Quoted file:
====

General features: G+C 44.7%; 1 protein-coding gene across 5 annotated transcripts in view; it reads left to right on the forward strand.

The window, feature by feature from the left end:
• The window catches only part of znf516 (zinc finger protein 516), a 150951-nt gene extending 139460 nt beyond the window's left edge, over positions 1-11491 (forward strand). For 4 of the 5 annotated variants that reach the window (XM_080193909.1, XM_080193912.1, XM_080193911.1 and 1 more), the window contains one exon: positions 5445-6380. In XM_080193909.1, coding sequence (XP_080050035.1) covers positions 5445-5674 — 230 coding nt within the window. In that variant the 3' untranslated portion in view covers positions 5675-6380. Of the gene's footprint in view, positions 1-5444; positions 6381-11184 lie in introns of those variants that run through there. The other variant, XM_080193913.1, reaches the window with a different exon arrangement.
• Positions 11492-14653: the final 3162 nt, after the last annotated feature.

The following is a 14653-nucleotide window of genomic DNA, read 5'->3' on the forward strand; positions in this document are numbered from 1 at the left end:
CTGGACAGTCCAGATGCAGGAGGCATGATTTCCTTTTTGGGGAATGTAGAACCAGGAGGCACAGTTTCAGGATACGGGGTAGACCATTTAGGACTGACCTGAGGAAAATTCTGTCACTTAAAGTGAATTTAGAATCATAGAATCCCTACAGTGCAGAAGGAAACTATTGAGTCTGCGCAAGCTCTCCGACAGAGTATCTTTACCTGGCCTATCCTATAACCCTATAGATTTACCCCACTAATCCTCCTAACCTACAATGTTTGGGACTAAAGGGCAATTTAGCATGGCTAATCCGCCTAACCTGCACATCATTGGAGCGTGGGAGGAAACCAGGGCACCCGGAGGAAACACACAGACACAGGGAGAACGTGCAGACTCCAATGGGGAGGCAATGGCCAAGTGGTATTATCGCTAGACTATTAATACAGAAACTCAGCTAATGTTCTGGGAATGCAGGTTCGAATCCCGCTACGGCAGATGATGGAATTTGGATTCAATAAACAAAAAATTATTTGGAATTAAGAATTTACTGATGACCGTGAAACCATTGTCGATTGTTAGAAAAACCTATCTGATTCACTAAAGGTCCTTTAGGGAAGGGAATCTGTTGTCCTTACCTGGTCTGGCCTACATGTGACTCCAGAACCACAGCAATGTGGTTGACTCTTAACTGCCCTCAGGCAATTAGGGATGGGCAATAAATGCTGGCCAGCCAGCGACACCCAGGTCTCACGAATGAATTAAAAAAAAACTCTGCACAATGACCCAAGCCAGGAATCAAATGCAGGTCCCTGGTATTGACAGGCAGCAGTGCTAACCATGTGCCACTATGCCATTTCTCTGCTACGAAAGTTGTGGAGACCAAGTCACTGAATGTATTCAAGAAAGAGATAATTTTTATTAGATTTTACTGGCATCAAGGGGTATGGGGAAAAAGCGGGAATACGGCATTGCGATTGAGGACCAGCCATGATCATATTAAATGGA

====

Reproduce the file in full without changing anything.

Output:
General features: G+C 44.7%; 1 protein-coding gene across 5 annotated transcripts in view; it reads left to right on the forward strand.

The window, feature by feature from the left end:
• The window catches only part of znf516 (zinc finger protein 516), a 150951-nt gene extending 139460 nt beyond the window's left edge, over positions 1-11491 (forward strand). For 4 of the 5 annotated variants that reach the window (XM_080193909.1, XM_080193912.1, XM_080193911.1 and 1 more), the window contains one exon: positions 5445-6380. In XM_080193909.1, coding sequence (XP_080050035.1) covers positions 5445-5674 — 230 coding nt within the window. In that variant the 3' untranslated portion in view covers positions 5675-6380. Of the gene's footprint in view, positions 1-5444; positions 6381-11184 lie in introns of those variants that run through there. The other variant, XM_080193913.1, reaches the window with a different exon arrangement.
• Positions 11492-14653: the final 3162 nt, after the last annotated feature.

The following is a 14653-nucleotide window of genomic DNA, read 5'->3' on the forward strand; positions in this document are numbered from 1 at the left end:
CTGGACAGTCCAGATGCAGGAGGCATGATTTCCTTTTTGGGGAATGTAGAACCAGGAGGCACAGTTTCAGGATACGGGGTAGACCATTTAGGACTGACCTGAGGAAAATTCTGTCACTTAAAGTGAATTTAGAATCATAGAATCCCTACAGTGCAGAAGGAAACTATTGAGTCTGCGCAAGCTCTCCGACAGAGTATCTTTACCTGGCCTATCCTATAACCCTATAGATTTACCCCACTAATCCTCCTAACCTACAATGTTTGGGACTAAAGGGCAATTTAGCATGGCTAATCCGCCTAACCTGCACATCATTGGAGCGTGGGAGGAAACCAGGGCACCCGGAGGAAACACACAGACACAGGGAGAACGTGCAGACTCCAATGGGGAGGCAATGGCCAAGTGGTATTATCGCTAGACTATTAATACAGAAACTCAGCTAATGTTCTGGGAATGCAGGTTCGAATCCCGCTACGGCAGATGATGGAATTTGGATTCAATAAACAAAAAATTATTTGGAATTAAGAATTTACTGATGACCGTGAAACCATTGTCGATTGTTAGAAAAACCTATCTGATTCACTAAAGGTCCTTTAGGGAAGGGAATCTGTTGTCCTTACCTGGTCTGGCCTACATGTGACTCCAGAACCACAGCAATGTGGTTGACTCTTAACTGCCCTCAGGCAATTAGGGATGGGCAATAAATGCTGGCCAGCCAGCGACACCCAGGTCTCACGAATGAATTAAAAAAAAACTCTGCACAATGACCCAAGCCAGGAATCAAATGCAGGTCCCTGGTATTGACAGGCAGCAGTGCTAACCATGTGCCACTATGCCATTTCTCTGCTACGAAAGTTGTGGAGACCAAGTCACTGAATGTATTCAAGAAAGAGATAATTTTTATTAGATTTTACTGGCATCAAGGGGTATGGGGAAAAAGCGGGAATACGGCATTGCGATTGAGGACCAGCCATGATCATATTAAATGGA